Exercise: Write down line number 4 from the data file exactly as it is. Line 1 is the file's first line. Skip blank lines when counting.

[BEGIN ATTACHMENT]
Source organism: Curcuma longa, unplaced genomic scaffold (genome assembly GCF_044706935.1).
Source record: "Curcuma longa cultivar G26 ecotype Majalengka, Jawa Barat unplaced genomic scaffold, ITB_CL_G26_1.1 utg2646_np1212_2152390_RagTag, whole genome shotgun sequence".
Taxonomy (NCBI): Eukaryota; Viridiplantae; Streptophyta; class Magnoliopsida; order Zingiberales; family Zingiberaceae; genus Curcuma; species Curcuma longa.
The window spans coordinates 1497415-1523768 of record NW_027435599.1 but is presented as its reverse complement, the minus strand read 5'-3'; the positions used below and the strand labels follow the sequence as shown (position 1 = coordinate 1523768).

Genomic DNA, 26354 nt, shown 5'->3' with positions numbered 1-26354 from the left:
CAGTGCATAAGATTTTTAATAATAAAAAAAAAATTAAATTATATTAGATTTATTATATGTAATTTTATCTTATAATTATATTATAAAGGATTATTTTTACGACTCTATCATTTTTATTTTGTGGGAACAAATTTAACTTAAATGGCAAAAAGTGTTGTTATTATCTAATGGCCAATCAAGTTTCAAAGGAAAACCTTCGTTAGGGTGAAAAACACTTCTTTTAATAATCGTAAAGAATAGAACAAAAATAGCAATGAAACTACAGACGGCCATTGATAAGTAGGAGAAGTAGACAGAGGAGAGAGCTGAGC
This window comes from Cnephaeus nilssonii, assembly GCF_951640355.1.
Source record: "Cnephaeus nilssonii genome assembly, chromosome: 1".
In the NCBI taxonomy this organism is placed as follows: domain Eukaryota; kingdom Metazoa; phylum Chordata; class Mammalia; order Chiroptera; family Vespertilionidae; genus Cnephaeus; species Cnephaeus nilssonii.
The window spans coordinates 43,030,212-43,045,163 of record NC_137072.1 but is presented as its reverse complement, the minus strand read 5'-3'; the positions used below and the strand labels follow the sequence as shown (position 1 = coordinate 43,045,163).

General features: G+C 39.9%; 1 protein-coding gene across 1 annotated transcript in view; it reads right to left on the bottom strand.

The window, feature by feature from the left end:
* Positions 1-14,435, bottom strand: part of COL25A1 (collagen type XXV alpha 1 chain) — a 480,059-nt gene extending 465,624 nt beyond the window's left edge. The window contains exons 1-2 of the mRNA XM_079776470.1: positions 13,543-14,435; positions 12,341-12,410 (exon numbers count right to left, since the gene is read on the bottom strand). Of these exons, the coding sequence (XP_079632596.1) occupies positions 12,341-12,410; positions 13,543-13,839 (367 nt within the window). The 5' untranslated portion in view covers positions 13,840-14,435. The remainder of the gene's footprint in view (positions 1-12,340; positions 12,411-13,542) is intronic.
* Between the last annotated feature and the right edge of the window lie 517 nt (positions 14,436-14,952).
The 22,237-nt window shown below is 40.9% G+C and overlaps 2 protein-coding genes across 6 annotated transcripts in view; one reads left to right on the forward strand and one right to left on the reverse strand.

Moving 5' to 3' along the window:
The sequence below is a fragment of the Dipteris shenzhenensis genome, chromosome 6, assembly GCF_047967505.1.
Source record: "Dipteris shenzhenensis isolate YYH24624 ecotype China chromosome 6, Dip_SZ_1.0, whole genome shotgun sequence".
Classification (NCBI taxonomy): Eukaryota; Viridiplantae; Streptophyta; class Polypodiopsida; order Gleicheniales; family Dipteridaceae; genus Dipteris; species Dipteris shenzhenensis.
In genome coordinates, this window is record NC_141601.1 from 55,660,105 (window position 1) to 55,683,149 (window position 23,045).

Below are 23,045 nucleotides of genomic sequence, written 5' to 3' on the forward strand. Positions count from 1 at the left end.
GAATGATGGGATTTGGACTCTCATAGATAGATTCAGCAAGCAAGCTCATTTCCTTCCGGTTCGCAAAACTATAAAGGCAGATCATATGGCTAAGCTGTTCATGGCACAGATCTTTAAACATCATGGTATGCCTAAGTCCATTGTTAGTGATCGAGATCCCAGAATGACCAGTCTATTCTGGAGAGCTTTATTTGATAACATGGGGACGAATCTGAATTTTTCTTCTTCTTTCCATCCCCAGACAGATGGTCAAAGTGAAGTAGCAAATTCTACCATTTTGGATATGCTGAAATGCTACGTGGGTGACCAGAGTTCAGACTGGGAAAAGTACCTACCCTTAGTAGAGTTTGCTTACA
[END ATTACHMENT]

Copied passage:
The window spans coordinates 1497415-1523768 of record NW_027435599.1 but is presented as its reverse complement, the minus strand read 5'-3'; the positions used below and the strand labels follow the sequence as shown (position 1 = coordinate 1523768).